The police chief in charge during the Uvalde, Texas, school massacre didn’t know that terrified kids locked inside a classroom with the gunman were calling 911 during the slaughter, a state lawmaker said Thursday.
State Sen. Roland Gutierrez said at a news conference that the chief of the Uvalde Consolidated Independent School District didn’t have access to the 911 calls when he made the decision to wait to take out 18-year-old gunman Salvador Ramos.
“This is probably one of the worst investigations I’ve seen of just about any crime scene in the last I-don’t-know-how-many years, in the state of Texas and beyond,” Gutierrez told reporters of the Robb Elementary School massacre that left 19 students and two teachers dead.
The Uvalde Police Department had access to the calls — including one in which a girl begged a dispatcher to “please send cops now!” — but that information didn’t reach the school district’s top cop, Pete Arredondo, who was the on-scene commander during the carnage on Tuesday.
“I’m telling you not because I want to blame the entity. There was error at every level, including legislatively,” said Gutierrez, who represents Uvalde in the state Legislature. “We need transparency and that hasn’t happened here.”
It was more than an hour from the time Ramos arrived at the school to the moment a tactical unit fatally shot him in adjoining classrooms.
Gutierrez said he asked state law enforcement for a list of where the 19 officers were standing in a hallway outside two interconnected classrooms in which the gunman had locked himself along with his victims. The lawmaker said he was told by the Texas Department of Public Safety he’d get that list tomorrow and added he would share it with the public.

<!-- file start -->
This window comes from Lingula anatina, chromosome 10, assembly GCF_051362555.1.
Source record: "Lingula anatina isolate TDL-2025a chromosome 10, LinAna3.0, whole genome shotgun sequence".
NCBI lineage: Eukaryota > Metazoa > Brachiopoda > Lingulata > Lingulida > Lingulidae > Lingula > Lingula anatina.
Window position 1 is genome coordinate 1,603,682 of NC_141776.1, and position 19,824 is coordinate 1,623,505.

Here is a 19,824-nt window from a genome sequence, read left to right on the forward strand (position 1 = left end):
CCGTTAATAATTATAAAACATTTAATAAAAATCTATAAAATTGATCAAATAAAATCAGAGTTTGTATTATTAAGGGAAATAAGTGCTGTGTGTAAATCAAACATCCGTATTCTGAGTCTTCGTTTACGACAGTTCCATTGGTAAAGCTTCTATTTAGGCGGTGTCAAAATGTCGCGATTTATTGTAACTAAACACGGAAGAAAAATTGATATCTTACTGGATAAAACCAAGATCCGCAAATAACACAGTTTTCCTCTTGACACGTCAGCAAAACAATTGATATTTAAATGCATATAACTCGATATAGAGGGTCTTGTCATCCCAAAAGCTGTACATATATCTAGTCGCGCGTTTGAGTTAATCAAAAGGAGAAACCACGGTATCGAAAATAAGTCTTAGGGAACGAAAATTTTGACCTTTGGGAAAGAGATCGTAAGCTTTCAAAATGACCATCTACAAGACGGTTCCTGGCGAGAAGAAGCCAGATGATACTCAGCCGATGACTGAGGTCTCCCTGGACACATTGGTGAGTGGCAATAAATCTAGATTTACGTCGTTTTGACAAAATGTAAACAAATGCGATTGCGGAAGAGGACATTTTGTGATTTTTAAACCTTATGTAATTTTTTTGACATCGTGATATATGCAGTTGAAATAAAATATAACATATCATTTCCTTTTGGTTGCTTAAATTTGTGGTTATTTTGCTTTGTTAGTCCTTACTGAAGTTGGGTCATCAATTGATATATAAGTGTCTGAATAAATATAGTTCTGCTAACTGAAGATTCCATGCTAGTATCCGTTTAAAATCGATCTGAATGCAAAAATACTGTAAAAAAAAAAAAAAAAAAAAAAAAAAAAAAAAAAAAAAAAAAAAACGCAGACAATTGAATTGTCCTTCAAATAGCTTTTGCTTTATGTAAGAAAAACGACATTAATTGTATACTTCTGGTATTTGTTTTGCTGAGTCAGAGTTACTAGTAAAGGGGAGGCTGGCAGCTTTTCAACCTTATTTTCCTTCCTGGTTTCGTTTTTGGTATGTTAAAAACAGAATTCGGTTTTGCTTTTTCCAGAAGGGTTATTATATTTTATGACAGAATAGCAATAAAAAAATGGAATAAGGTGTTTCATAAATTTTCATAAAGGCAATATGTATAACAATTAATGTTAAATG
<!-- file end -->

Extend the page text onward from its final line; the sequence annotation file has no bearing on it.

He has also requested radio transmissions of the 911 calls, he said — but he’s not sure they’ll be given to him.
“There is enough blame to go around. There was human error and systemic failure,” Gutierrez said.
“My biggest concern is that there were 19 officers for 45 minutes who didn’t do anything.”
Ramos crashed a pickup truck in a ditch near the school at about 11:28 a.m. and popped out with an AR-15 style assault rifle. He fired shots at the building and two bystanders at a funeral home across the street before he walked through an unlocked door at about 11:33 a.m., officials have said.
The first officers arrived minutes later but were pushed back by gunfire. Backup soon arrived — with an estimated 19 officers gathered inside the building by about 12:03 p.m.
But police didn’t open the door using a janitor’s key and fatally shoot Ramos until 12:50 p.m., officials have said. The lag has led to questions about whether lives could’ve been saved if cops had acted sooner.
Steven McCraw, director of the state Department of Public Safety, has said Arredondo’s decision not to breach the door of the classroom was “the wrong decision.” The US Department of Justice is probing local cops’ response to the massacre.
The latest from the Texas school shooting
Gutierrez had previously said that a parent of one of the young victims had told him that her child bled out but might have lived if she had received medical treatment sooner.
“We have all failed. There’s been a lot of failure,” Guiterrez said Thursday. “To the one family I’ve talked to, whose daughter was shot one time only and likely bled out … I could only say I’m sorry.”